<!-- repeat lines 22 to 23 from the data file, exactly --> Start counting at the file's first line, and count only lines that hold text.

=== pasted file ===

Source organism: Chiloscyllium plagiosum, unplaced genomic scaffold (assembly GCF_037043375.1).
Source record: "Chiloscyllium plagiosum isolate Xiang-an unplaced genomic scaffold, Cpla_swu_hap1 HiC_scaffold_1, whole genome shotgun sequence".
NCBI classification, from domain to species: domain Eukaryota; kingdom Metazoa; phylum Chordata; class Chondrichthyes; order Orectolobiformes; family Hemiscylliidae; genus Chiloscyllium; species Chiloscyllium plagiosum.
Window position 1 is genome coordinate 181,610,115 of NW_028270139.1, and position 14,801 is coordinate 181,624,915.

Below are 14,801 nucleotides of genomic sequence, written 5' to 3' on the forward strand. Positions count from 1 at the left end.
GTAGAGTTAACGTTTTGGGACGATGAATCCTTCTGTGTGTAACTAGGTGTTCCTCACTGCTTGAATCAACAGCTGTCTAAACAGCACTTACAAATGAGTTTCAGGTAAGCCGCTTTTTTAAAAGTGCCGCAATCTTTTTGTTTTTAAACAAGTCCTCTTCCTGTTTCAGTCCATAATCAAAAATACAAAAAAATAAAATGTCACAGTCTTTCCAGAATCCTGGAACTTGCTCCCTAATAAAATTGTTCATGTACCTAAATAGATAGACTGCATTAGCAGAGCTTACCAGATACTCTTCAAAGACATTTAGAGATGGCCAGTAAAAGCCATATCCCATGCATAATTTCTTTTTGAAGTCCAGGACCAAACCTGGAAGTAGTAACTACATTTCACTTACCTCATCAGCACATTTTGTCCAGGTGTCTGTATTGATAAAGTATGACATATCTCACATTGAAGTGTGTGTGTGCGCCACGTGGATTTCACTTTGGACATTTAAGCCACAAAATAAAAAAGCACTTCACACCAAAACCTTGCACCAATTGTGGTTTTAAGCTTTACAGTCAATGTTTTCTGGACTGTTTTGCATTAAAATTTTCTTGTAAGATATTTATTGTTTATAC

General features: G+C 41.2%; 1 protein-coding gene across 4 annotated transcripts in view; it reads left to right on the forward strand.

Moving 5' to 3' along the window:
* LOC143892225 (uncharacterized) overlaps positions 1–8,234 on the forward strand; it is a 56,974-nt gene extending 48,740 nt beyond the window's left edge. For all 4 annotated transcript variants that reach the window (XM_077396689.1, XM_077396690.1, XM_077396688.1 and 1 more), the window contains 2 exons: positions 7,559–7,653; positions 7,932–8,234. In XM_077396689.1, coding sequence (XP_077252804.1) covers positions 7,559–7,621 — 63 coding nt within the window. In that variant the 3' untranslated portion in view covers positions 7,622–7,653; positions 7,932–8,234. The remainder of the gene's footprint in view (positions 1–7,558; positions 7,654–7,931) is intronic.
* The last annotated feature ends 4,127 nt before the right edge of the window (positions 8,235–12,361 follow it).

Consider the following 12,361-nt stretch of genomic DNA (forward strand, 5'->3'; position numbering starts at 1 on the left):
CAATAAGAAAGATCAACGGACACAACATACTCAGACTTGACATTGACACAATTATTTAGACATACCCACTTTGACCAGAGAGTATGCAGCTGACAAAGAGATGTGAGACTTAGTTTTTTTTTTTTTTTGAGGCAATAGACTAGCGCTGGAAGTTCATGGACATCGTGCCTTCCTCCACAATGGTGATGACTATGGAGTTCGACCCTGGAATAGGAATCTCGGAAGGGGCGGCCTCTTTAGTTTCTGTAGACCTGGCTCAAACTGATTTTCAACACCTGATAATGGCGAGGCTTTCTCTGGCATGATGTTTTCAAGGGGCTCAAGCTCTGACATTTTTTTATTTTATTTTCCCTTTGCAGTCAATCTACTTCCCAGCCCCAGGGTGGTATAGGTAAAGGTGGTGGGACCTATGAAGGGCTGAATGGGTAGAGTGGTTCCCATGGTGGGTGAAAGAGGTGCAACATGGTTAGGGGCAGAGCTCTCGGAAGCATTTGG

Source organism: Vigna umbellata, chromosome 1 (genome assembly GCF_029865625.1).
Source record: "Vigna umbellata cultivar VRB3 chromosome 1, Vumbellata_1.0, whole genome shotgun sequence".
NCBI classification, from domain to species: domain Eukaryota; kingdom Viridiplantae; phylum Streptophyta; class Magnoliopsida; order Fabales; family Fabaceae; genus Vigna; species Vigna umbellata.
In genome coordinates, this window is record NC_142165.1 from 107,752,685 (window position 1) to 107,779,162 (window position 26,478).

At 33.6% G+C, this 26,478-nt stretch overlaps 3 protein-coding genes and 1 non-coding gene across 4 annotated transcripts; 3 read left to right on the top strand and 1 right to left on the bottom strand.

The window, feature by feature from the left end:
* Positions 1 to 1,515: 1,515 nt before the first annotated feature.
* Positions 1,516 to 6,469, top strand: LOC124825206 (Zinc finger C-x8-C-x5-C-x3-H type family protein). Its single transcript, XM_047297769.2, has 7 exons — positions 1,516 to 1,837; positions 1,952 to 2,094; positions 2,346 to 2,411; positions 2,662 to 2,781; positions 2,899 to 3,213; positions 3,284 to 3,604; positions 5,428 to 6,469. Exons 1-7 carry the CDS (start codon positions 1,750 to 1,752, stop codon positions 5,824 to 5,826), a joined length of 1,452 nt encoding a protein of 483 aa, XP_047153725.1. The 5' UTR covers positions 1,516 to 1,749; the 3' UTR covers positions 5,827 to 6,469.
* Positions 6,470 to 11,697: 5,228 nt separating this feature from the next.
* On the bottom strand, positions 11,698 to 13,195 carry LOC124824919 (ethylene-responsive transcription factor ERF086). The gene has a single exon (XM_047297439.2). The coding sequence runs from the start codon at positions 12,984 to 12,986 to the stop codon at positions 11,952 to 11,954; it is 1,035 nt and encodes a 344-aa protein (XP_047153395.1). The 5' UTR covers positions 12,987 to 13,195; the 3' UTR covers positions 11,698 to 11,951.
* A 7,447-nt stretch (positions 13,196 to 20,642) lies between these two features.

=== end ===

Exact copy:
* On the bottom strand, positions 11,698 to 13,195 carry LOC124824919 (ethylene-responsive transcription factor ERF086). The gene has a single exon (XM_047297439.2). The coding sequence runs from the start codon at positions 12,984 to 12,986 to the stop codon at positions 11,952 to 11,954; it is 1,035 nt and encodes a 344-aa protein (XP_047153395.1). The 5' UTR covers positions 12,987 to 13,195; the 3' UTR covers positions 11,698 to 11,951.
* A 7,447-nt stretch (positions 13,196 to 20,642) lies between these two features.